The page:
But on Sunday afternoons robbers are too tired to rob, and you could see dogs from a distance.

And if you followed that road into the Centro and the neighborhoods beyond, well, you would, and you’d find all of humanity there, hollering through pyramids of plastic pots, through mountains of fan covers and tubs of sabila stacked high on carts and sidewalks. The streets formed canyons where the businesses climbed up the walls like stadium seating. Fish and eggplants and cashew fruit in hand carts. Shoe-fixers, shoe-gluers, shoe-stichers. Booths with side paneled CDs. Lemonade aquariums, coconut-sellers, cat-callers, meat-butchers. You’d want to stare up at the eternal spires of San Roque, too, it’s only natural, but you really shouldn’t, because you’ll catch a pothole or forget to brake and fly right over a mule cart or slam your face into a taxi and you’ll break your spine right there and there is no way your mother will forgive you for being dead. So it is best to glimpse a little when you can. But mostly you have to keep moving because when it’s go, it’s go.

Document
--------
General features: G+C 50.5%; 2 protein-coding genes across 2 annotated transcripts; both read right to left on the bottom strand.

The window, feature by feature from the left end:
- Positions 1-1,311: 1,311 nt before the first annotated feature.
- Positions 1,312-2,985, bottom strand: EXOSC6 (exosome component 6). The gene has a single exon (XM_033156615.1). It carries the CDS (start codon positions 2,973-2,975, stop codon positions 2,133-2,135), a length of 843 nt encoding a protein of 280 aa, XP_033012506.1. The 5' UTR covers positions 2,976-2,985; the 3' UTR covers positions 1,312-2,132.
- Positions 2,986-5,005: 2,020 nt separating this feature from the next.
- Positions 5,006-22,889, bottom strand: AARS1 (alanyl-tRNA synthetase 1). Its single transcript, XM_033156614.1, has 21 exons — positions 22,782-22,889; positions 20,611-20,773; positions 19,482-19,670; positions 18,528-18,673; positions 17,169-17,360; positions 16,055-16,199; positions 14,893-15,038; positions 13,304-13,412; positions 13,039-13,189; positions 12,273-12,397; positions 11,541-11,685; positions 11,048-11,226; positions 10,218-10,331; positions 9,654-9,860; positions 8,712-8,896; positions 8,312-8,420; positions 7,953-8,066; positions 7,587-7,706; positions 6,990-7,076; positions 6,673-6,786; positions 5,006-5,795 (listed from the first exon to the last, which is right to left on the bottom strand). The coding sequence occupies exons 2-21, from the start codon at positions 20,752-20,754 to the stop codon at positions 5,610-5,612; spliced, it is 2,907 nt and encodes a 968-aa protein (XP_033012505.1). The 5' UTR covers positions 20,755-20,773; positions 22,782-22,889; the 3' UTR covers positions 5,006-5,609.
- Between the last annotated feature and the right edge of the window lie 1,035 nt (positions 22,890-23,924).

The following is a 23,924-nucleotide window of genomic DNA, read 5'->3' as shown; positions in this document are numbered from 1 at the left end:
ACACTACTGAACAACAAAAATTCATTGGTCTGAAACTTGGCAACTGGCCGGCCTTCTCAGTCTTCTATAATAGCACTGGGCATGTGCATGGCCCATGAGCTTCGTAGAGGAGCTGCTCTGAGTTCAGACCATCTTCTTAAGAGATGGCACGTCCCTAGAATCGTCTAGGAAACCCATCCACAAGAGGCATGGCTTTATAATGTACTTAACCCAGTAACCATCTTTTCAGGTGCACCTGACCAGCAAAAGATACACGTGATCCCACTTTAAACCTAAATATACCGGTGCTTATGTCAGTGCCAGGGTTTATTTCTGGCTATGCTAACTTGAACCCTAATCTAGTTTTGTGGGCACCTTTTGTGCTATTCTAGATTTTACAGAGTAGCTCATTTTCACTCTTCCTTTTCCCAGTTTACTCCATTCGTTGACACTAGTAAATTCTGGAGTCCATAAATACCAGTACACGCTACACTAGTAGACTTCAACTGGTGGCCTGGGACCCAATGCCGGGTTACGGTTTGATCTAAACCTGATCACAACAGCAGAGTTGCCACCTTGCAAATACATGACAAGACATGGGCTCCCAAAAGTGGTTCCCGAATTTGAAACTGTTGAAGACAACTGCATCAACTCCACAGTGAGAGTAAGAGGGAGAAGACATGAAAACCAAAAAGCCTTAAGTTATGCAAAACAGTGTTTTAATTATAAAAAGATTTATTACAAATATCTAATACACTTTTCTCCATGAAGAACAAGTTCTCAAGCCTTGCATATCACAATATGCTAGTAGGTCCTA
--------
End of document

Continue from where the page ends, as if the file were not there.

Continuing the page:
You could go anywhere. You could surprise visit a friend and be invited to coffee around her kitchen table. You could talk about old times and laugh belly laughs, and your friend would have a new life-project she would tell you about. Maybe she quit her job, or got divorced, or learned to be happy by ignoring other people’s advice, or slept with some young man and then leaned back to smoke a cigarette with her under-arm flab jiggling, stifling her chuckle, fighting the desire to crack a smile as he spoke about love-making and pretended he was used to it, and you’d both laugh until you cried and when you’d leave, you’d know that her happiness was yours, too. But everyone you know like that lives on the other sides of oceans, so you continue. You don’t blink. You ride the moto. You don’t sneeze. You go.